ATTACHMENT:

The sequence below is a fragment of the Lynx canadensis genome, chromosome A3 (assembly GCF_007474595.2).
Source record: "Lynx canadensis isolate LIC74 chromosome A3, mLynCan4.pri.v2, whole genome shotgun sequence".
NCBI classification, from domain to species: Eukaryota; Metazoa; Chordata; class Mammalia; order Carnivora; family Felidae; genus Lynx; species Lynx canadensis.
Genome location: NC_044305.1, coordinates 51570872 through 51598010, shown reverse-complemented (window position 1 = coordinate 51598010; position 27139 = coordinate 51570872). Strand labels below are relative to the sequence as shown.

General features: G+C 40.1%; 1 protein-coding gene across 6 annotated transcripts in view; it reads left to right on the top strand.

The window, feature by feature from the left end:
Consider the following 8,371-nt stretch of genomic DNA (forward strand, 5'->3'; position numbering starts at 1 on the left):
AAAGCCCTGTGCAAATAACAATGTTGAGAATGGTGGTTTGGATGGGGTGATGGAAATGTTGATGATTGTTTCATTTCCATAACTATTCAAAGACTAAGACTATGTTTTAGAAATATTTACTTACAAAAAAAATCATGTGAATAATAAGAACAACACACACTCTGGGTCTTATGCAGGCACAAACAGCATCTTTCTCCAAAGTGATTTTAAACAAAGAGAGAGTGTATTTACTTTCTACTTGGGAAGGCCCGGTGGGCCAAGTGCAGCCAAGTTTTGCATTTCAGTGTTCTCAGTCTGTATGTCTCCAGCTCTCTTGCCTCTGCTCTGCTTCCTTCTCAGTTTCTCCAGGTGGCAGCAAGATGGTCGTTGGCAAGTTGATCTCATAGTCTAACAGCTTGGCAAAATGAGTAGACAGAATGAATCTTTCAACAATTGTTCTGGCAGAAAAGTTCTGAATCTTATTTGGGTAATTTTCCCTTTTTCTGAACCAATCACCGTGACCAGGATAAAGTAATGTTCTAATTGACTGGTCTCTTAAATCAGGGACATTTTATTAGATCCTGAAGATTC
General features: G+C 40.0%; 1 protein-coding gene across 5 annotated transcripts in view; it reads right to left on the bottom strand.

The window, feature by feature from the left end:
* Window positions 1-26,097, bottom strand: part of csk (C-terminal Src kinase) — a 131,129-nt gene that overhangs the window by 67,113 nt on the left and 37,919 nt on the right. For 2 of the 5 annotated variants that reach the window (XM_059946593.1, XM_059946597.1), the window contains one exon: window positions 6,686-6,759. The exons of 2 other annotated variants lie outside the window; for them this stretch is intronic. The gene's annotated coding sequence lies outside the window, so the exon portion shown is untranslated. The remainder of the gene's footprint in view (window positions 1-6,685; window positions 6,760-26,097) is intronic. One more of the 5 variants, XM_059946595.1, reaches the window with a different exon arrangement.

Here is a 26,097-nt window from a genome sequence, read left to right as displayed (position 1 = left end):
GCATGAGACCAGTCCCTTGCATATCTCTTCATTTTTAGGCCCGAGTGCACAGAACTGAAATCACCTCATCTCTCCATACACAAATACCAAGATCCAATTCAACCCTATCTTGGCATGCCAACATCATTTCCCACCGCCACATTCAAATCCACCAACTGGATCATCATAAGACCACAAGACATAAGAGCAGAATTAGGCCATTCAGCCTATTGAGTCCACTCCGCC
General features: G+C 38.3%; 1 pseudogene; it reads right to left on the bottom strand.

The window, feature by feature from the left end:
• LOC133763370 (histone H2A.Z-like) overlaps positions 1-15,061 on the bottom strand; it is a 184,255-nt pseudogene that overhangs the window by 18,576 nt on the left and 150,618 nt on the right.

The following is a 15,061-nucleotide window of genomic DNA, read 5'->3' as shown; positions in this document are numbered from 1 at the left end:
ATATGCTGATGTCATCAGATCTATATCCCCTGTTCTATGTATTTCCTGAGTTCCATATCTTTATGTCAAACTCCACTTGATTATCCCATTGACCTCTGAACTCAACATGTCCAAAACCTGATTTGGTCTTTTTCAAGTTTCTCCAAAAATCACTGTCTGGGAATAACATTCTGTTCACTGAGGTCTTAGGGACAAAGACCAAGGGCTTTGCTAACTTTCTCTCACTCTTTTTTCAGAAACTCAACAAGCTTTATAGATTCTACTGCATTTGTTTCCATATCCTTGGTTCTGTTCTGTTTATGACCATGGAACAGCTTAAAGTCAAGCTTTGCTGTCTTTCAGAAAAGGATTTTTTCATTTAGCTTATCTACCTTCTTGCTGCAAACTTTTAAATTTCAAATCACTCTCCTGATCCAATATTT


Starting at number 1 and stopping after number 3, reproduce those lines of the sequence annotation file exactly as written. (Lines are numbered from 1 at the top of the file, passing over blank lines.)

The sequence below is a fragment of the Lynx canadensis genome, chromosome A3 (assembly GCF_007474595.2).
Source record: "Lynx canadensis isolate LIC74 chromosome A3, mLynCan4.pri.v2, whole genome shotgun sequence".
NCBI classification, from domain to species: Eukaryota; Metazoa; Chordata; class Mammalia; order Carnivora; family Felidae; genus Lynx; species Lynx canadensis.